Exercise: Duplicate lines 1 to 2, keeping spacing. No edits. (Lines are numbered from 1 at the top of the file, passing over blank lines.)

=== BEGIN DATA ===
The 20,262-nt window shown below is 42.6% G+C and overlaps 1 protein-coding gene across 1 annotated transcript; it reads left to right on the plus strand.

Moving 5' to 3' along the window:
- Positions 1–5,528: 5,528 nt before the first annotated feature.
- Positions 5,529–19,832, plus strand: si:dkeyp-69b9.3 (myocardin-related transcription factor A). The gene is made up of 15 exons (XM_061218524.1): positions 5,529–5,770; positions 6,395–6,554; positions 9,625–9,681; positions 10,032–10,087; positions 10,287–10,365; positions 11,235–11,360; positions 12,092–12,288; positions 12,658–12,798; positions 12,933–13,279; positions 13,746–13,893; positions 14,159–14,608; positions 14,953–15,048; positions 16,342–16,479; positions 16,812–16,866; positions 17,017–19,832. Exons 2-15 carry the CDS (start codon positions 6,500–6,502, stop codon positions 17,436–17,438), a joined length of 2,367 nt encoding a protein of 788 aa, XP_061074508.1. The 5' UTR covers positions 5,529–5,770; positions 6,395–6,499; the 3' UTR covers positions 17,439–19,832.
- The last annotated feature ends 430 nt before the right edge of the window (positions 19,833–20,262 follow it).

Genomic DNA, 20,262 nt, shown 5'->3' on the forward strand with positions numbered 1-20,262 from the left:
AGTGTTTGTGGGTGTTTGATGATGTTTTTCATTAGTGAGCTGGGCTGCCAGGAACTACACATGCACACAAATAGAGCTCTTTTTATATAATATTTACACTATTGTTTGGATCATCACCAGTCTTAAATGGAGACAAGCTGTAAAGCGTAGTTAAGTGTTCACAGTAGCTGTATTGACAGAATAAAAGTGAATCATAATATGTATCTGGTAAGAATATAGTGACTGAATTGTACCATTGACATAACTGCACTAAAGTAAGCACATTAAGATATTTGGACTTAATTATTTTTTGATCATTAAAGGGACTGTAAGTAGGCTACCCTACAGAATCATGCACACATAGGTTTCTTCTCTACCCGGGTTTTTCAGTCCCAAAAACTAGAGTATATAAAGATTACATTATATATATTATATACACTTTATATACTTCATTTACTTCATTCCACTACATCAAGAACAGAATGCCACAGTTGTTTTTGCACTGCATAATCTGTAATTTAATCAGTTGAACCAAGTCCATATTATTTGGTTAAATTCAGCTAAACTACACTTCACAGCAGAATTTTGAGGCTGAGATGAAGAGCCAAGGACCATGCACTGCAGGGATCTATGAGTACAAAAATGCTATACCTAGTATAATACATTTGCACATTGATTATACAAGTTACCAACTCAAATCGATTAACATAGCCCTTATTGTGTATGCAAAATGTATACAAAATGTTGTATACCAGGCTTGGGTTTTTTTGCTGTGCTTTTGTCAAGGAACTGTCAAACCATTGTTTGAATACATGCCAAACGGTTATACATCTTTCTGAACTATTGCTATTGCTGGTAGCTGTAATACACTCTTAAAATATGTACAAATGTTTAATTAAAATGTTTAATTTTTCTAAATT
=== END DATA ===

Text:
The 20,262-nt window shown below is 42.6% G+C and overlaps 1 protein-coding gene across 1 annotated transcript; it reads left to right on the plus strand.

Moving 5' to 3' along the window: